In a heavy pan (I used my cast-iron skillet) on medium-high, melt a dollop of butter and swirl it around. Once the butter is hot and sizzly, place three paillards in the pan, sprinkle lightly with salt, and pan-fry until the bottom is browning in raised spots and edges—just a couple of minutes. Flip each paillard over, and repeat the process. Once the paillards are lightly browned all over, place them on a clean plate and set them aside. Cook the rest of the pork pieces the same way, adding little bits of butter if necessary.

After browning the pork and removing it from the pan, add another little chunk of butter and the onions to the pan. Stir them around as they cook, coating them with the butter and bits and pieces of meat-juice stuck in the pan. After they have begun to become translucent and a little brown around the edges, add the chopped garlic. Stir for just a bit, 30 seconds or so, then add the vermouth. Using a spatula, make sure to scrape up the flavorful bits of browned butter and meat that may be stuck to the bottom of the pan. Let the vermouth cook down so much it is syrupy and glaze-like, about a quarter of the volume it had been.

Add the tomatoes, chili, and thyme branches, stirring to mix the ingredients thoroughly. Reduce the heat to medium-low, and let the mixture bubble and cook down. Once the tomatoes have softened and become juicy, stir the ingredients around again and taste. It should not taste at all watery, but instead, intensely tomatoey. If it is still a little too juicy, let it cook a few minutes more. Once you are satisfied with the consistency and flavor of the sauce, slide the pork paillards and the juice that has collected under them on the plate, into the pan. Gently move everything around so that the meat-juice mixes evenly with the tomato sauce and each paillard gets doused with the sauce. You want to meld flavors here, reheating the meat, and even cooking it a little bit in the sauce so that you can make sure it is no longer pink in the middle. It should take just a couple minutes to do this. Finally, taste the sauce for salt and season as necessary.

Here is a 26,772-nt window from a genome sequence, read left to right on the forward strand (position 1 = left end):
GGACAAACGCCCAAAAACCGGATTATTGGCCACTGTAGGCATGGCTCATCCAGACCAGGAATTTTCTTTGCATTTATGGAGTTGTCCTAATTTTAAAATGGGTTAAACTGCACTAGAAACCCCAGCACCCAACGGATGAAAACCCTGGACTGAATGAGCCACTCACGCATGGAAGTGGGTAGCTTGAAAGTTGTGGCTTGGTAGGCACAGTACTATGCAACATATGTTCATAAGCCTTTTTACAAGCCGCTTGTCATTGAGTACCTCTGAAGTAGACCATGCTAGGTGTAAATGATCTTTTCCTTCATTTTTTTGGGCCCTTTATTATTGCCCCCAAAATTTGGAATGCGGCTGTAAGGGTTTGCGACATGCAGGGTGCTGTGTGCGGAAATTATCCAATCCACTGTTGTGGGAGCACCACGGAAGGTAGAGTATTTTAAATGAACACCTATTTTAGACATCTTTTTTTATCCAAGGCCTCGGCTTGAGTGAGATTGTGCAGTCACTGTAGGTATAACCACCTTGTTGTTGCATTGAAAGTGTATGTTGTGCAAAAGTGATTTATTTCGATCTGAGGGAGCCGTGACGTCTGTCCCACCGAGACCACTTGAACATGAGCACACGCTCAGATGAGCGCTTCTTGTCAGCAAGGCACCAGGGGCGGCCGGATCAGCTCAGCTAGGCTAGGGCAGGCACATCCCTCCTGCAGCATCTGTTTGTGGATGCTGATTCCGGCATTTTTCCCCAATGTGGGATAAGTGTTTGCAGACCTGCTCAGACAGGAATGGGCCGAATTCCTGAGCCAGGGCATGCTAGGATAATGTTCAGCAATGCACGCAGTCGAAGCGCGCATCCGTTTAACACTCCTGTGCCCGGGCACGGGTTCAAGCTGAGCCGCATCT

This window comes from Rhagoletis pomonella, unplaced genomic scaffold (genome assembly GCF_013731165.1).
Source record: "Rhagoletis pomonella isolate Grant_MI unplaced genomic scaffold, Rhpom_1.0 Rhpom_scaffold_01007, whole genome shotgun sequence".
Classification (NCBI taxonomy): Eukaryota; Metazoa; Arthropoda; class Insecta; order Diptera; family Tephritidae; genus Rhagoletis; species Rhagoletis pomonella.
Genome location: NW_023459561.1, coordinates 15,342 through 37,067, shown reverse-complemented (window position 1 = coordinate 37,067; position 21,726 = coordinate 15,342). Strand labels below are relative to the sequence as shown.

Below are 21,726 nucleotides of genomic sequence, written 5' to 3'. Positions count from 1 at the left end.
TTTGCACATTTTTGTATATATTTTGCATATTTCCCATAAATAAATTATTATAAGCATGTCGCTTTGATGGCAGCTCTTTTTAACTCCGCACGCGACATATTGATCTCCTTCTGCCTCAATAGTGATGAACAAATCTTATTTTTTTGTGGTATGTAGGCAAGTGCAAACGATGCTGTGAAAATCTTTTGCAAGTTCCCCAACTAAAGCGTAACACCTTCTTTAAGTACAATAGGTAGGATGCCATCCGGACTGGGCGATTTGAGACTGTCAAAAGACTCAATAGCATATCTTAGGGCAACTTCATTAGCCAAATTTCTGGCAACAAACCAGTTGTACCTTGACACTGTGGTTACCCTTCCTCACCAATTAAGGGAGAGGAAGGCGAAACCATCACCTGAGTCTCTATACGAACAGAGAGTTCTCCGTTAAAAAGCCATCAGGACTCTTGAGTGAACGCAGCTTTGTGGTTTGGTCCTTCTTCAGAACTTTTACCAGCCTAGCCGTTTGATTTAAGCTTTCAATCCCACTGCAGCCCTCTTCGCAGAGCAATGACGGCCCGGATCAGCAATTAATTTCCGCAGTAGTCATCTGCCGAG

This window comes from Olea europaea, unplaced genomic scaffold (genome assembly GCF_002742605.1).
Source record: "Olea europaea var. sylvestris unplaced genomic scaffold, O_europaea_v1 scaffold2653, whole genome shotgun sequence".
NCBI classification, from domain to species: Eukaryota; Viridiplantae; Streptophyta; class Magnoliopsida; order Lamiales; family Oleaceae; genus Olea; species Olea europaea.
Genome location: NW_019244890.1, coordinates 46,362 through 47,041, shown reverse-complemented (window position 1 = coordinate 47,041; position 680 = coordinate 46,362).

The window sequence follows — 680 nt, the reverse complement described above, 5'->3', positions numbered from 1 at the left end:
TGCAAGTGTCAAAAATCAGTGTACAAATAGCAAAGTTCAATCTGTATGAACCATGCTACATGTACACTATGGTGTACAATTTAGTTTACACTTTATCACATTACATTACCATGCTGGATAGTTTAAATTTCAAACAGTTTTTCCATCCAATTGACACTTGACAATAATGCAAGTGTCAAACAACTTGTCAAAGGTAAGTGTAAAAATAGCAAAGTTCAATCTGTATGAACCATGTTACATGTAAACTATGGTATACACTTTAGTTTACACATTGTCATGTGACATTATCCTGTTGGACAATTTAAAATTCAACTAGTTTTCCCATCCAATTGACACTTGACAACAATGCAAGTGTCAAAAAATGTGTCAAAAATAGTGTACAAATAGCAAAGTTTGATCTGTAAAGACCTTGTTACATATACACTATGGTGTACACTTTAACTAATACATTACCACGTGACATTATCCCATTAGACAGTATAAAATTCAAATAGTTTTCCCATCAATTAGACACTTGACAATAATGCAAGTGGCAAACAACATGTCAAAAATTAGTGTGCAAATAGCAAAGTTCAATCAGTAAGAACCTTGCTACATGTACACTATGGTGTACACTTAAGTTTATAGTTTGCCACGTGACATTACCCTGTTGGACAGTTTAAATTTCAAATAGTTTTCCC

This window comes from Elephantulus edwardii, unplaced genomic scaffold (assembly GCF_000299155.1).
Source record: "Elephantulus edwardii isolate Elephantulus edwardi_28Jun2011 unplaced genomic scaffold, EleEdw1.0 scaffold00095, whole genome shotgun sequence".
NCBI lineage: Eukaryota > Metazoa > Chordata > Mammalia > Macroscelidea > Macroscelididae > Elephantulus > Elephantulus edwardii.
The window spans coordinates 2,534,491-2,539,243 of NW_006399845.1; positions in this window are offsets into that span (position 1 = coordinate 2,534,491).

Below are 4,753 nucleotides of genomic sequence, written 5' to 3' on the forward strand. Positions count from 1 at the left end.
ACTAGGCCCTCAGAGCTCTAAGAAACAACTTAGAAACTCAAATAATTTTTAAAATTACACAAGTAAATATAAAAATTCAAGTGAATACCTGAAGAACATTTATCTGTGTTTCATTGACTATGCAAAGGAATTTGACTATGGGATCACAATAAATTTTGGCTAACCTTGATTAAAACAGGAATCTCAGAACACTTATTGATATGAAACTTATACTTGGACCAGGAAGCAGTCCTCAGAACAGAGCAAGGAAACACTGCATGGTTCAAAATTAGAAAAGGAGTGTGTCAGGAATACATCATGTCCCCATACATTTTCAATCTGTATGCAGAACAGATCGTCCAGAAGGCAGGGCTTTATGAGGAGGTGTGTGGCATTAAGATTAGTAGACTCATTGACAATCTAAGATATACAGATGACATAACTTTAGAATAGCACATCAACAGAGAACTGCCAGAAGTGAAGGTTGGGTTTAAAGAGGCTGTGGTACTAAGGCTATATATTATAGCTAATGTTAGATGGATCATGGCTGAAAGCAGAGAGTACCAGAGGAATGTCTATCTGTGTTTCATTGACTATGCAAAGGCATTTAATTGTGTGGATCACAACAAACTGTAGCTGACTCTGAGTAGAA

Serve and enjoy whatever tomato bounty you could get your hands on.